Weekly Drifter: Barcelona

A unique, cosmopolitan beach-front city with an undeniable pulse, it was only a matter of time before Barcelona found itself on Nubian Drifter’s list of destinations (especially since it served as backdrop to one of our favorite films, L’auberge Espagnole). Expansive yet easily accessible, the capital of Catalonia is filled to the brim with bustling streets, quirky and moody artichecture, electrifying nightlife, delectable cuisine and friendly people.

Moving through the city one can easily see how painters like Dali and Miro developed their artistry, as Barcelona oozes a sort of surrealist sensibility. Perhaps this is most evident in its artistically beautiful and fairly bizarre architecture. From Antoni Gaudi’s colorful, organicly structured Park Güell, Casa Batllo and Sagrada Familia, and the narrow, labyrinthesque streets and Gothic architecture found in the former Roman village, Barri Gotic (Gothic Quarter), to the whimsically oversized Cat [of Botero] Sculpture in the gritty El Raval quarter, it is obvious that this city is bubbling over with a fantastical type of creativity, the type by which one can easily be inspired.

A fairly walkable city (which boasts an easily navigatable subway system for those with limited time to spare), Barcelona is best enjoyed on foot. With little shops and café’s tucked away on tiny streets and in unsuspecting corners, the only way to stumble upon such gems without the knowledge of a local, is simply by happenstance.

Las Ramblas, albeit touristy, is a magical strip of peculiarities: there is a dramatic atmospheric change as you stumble from one part of the city to the next, eerily reminiscent of the film The Wizard of Oz. In accordance with this yellow-brick-road ethos, along the way you’re greeted with live human statues painted in silver, gold and bronze, and a zoo cart filled with pigeons, turtles, mice and other creatures. It’s a shock to the system, but a few more minutes of meandering down the ‘brick road’ and you find yourself sucked in to it all, wondering what to expect next.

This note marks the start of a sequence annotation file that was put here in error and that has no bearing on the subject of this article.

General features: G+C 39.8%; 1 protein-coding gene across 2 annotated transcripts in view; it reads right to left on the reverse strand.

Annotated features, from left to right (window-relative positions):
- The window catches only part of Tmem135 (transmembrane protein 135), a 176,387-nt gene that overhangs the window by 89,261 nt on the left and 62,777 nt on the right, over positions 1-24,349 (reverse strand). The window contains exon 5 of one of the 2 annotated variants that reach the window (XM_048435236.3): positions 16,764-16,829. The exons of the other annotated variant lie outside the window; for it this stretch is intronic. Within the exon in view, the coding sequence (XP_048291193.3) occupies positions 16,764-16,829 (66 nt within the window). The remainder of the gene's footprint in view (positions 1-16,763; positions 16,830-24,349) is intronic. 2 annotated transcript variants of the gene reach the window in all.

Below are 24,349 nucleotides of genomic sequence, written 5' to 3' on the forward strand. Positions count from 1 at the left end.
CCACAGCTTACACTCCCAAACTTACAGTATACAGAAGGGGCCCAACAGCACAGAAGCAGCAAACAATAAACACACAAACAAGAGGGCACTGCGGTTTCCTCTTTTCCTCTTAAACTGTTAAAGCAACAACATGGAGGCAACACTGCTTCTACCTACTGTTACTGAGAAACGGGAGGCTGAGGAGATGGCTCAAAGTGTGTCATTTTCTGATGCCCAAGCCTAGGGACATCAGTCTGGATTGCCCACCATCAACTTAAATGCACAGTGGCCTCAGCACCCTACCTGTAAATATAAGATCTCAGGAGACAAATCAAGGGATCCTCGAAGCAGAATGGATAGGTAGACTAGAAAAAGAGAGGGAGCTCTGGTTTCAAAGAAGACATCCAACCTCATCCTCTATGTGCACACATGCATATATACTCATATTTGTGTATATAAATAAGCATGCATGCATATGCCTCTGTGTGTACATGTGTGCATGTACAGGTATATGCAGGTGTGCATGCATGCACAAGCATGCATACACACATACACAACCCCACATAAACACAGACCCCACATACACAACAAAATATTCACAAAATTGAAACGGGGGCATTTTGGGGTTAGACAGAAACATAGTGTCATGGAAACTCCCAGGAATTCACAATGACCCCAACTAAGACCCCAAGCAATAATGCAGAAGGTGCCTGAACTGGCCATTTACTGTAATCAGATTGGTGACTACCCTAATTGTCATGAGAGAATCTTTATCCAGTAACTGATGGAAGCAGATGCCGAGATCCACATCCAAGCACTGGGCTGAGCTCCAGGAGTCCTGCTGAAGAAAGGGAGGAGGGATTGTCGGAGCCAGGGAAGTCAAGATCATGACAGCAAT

Eventually you come to the waterfront (home to an amazing aquarium), which, as you’d expect, is a magnificent panorama: a collection of archways announce looming wooded hills to the right, an expanse of sea lies ahead and to the left, and the city bustles behind. Any remnant of tiredness from the walk dissipates, or morphes into excitement, and so you continue on your way, eventually landing at Barceloneta beach. Here is where you chill out and relax. A beach is always a well-warranted excuse to have a beer, laze about and watch the sun set, and to prepare yourself for what’s next to come. 

At sundown the city comes alive! Restaurants are filled, bars are packed and, afterhours, the clubs couldn’t be more lively. If you didn’t know, be warned: Barcelona is (in)famous for its booming, unrelenting nightlife. So if you found yourself active most of the day, it would be wise to retreat for a catnap— to begin your night fatigued would be unwise, and most unforgiving.

Start around 8 or 9pm. Enjoy a hearty, Catalan meal or sample a variety of Tapas. Take a walk to let your food digest, and then make your way to a bar for drinks. If you like shots, the Chupito Bar is the place to go: with over 200 shots at about €2 a pop, each with its own unique presentation (i.e. lighting the bar on fire, or having the shot drinker don a costume), this place is sure to ignite your inner party flame. Once you are good and sauced, stumble over to one (or two or three) of a countless number of clubs to dance the night away. If you do it right, you’re guaranteed to see the sun rise, and perhaps you’ll be lucky enough to enjoy walking back to your residence through a silent city, seeing wonderfully vacant sites along the way.   

After a recovery day, you might find it nice to get out of the city on a day trip to one of the beaches, or to Montserrat, the sacred mountain range, or to Sitges, the Spanish town renowed for its film festival and carnival. You might even make time to visit Fundació Joan Miró, the museum of modern art built to honor the artist, located on a hill called Montjuïc.

With its undeniable beauty and eveloping atmospheric charm, this Mediterranean port lends itself to be a place you’ll likely never forget, one to which you’ll vow to return at different junctures in life to experience its magic once more, but on a completely different, metamorphosed level. Happy Travels! —VJ